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Will McIntosh

Love-Minus-EightySince my first novel for Orbit Books deals with how the technology of the future has changed our most basic human relationships, I thought I’d pay homage to some of the great love stories in science fiction, be they in books, on film, or on TV.  Needless to say, these are my top five choices.  Your mileage may vary.

1. Desmond and Penny in Lost

There’s something about waiting for your true love that is especially poignant, that feels like undeniable proof of the power and purity of that love.  When Desmond tells Penny he’ll call her–in eight years–and eight years later Penny answers the phone, and they shout “I love you” into the phone, back and forth, back and forth, until the tenuous telephone connection fails, they had me.

19842. Winston Smith and Julia in 1984 by George Orwell.

In the darkest future imaginable, a woman Winston Smith barely knows slips him a note that says, simply, I love you.  In the lingo of the rom com, this is their meet, and it’s a beautiful one.  Their love is what ultimately leads to their downfall; they betray each other, and when they meet on the other side of re-education, their lack of feeling for each other is so incredibly devastating because their love was so convincing.

eternal-sunshine3. Joel and Clementine in Eternal Sunshine of the Spotless Mind

Joel and Clementine’s love is tumultuous, to say the least.  Clementine is a force of nature, wild and unpredictable.  She probably suffers from bipolar disorder.  Joel is tight, introverted, and private; yet when they fight, Joel’s words are, if anything, more cutting than Clementine’s.  They fight often, but somehow the passion in their arguments convinces us of the intensity of their love as much as their tender moments do.  They erase their memories of each other, yet meet and fall in love all over again.  These are two people who were meant to be together.

forever-war4. William Mandella and Marygay Potter, The Forever War by Joe Haldeman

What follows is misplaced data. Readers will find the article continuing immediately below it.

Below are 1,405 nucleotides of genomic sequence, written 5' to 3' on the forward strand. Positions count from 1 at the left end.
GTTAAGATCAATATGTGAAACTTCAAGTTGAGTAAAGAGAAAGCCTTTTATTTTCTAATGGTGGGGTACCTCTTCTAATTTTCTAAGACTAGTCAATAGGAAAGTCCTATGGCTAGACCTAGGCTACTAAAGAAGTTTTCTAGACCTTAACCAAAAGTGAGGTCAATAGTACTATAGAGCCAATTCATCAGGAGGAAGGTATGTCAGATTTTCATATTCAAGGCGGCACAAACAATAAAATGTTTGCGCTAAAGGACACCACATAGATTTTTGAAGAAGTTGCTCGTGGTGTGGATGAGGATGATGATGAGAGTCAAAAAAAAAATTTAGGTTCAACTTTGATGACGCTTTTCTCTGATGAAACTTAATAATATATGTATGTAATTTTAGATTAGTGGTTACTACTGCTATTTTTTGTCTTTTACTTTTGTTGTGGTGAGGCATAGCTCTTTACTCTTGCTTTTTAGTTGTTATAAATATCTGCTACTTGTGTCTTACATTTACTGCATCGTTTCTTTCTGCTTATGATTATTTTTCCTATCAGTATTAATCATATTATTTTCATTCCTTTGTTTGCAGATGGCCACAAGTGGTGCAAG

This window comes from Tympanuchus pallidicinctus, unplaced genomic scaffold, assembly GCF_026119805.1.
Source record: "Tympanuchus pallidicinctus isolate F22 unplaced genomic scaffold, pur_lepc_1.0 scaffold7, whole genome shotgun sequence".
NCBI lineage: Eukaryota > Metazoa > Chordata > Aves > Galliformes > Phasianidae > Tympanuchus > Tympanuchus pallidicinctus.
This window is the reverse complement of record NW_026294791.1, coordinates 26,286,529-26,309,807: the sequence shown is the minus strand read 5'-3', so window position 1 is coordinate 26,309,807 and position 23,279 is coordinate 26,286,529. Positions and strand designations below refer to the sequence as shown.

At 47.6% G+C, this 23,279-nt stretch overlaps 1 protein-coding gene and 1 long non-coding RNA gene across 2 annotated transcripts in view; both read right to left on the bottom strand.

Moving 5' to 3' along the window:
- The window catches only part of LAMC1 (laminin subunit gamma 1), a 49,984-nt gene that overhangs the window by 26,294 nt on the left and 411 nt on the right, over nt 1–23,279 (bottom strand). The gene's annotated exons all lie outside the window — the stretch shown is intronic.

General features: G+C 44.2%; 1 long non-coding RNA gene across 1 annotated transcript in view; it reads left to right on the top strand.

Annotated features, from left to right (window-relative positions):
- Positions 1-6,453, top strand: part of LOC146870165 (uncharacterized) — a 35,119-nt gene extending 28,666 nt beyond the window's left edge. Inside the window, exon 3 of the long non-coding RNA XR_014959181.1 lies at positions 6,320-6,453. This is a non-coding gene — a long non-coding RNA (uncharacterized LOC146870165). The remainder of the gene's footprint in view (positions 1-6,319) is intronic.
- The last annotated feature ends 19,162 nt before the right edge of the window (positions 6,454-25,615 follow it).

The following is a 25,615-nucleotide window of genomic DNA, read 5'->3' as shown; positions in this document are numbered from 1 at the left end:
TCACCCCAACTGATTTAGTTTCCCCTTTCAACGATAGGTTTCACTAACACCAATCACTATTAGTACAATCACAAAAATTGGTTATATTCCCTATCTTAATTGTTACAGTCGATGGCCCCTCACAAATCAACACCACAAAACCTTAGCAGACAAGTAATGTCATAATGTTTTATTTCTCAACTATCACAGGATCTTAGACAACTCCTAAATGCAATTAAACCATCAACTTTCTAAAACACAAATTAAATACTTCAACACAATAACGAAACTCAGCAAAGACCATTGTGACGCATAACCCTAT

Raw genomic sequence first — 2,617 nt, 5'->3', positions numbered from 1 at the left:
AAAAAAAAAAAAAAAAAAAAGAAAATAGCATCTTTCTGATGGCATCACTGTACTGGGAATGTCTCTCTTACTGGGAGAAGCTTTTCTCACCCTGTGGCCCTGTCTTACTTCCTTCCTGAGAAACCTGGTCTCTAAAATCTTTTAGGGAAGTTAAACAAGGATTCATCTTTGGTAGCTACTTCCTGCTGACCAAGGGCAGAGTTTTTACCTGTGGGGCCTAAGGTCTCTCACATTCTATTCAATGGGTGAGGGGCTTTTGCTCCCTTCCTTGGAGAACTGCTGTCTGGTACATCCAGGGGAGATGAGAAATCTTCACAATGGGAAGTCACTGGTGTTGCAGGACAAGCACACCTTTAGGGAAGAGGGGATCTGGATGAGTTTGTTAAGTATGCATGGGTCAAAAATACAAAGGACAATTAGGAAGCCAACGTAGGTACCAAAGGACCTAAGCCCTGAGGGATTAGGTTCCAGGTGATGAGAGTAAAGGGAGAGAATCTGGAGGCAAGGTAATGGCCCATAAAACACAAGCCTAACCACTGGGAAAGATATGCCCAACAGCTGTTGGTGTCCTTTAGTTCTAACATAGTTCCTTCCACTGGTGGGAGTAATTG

Mandella’s love for Marygay is the one and only touchstone in a life defined by senseless war and future shock.  He’s repeatedly thrown forward in time, a living anachronism, and it’s clear that if not for Maygay, his despair would consume him.  As with Desmond and Penny, Marygay shows the depth of her love for Mandella by waiting.  Only, instead of waiting eight years, she waits for centuries.

thefly5. Seth Brundle and Ronnie, in The Fly

Another sure-fire sign of true love is sticking with someone through the bad times, and Ronnie sticks with Seth Brundle through some serious, serious bad times.  As Seth slowly disappears, and fly takes over, Ronnie continues to love what remains of Seth.  She proves her love again in the final act, when she’s there to end his suffering.

xfiles6. Mulder and Scully in The X-Files

Did I say five?  I meant six.  How can I leave out Mulder and Scully?  Their smoldering, always just-out-of-reach attraction is compelling because it’s so obvious, yet neither of them acknowledges it.  That they’re madly in love is evident in every conversation they have, whether it’s about UFOs, shape-shifters, or where to stop for coffee.  They’re utterly convincing as the ultimate opposites-attract couple, despite never quite becoming an actual couple.

So there you have it.  I know, I left out some good ones.  Feel free to let me know where you think I went wrong.

LOVE MINUS EIGHTY (US | UK | AUS) is available online and in stores now. Read the prologue on io9.

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Will McIntosh

Will McIntosh

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  1. Sam M-B

    June 17, 2013
    at 5:19 pm

    How about:

    * Swan and Wahram in KSR’s 2312
    * John Perry and Kathy Perry / Jane Sagan in John Scalzi’s Old Man’s War series
    * Han and Leia, natch (scruffy-looking?)
    * Riker and Troi, also natch
    * For potential: Mal and Inara
    * Shevek and Takver in Le Guin’s The Dispossessed

  2. Angie

    June 17, 2013
    at 9:00 pm

    Lost? Nope. You should remove that one and substitute it with Amy and Rory in Doctor Who. He waited 2,000 years for her!

  3. Dave Cramer

    June 17, 2013
    at 10:29 pm

    My two favorites are both by Ursula K. Le Guin, of course. Rakam and Havzhiva in “Four Ways to Forgiveness” and, most of all, Shevek and Takver in “The Dispossessed”:

    “We came, Takver thought,from a great distance to each other. We have always done so. Over great distances, over years, over abysses of chance. It is because he comes from so far away that nothing can separate us. Nothing, no distance, no years, can be greater than the distance that’s already between us, the distance of our sex, the difference of our being, our minds; that gap, that abyss which we bridge with a look, with a touch, with a word, the easiest thing in the world. Look how far away he is, asleep. Look how far away he is, he always is. But he comes back, he comes back, he comes back…”

  4. JD

    June 18, 2013
    at 8:01 am

    Barbarella and Durand Durand’s Excessive Machine

  5. Normalene

    September 4, 2013
    at 5:35 pm

    Krip Vorlund, free trader and Maelen, Moon Singer, from Andre Norton’s Moon of Three Rings/Flight in Yiktor/Dare to Go Ahunting. They still loved each other when one of them was a dog and when one was in an alien body. That’s true love.

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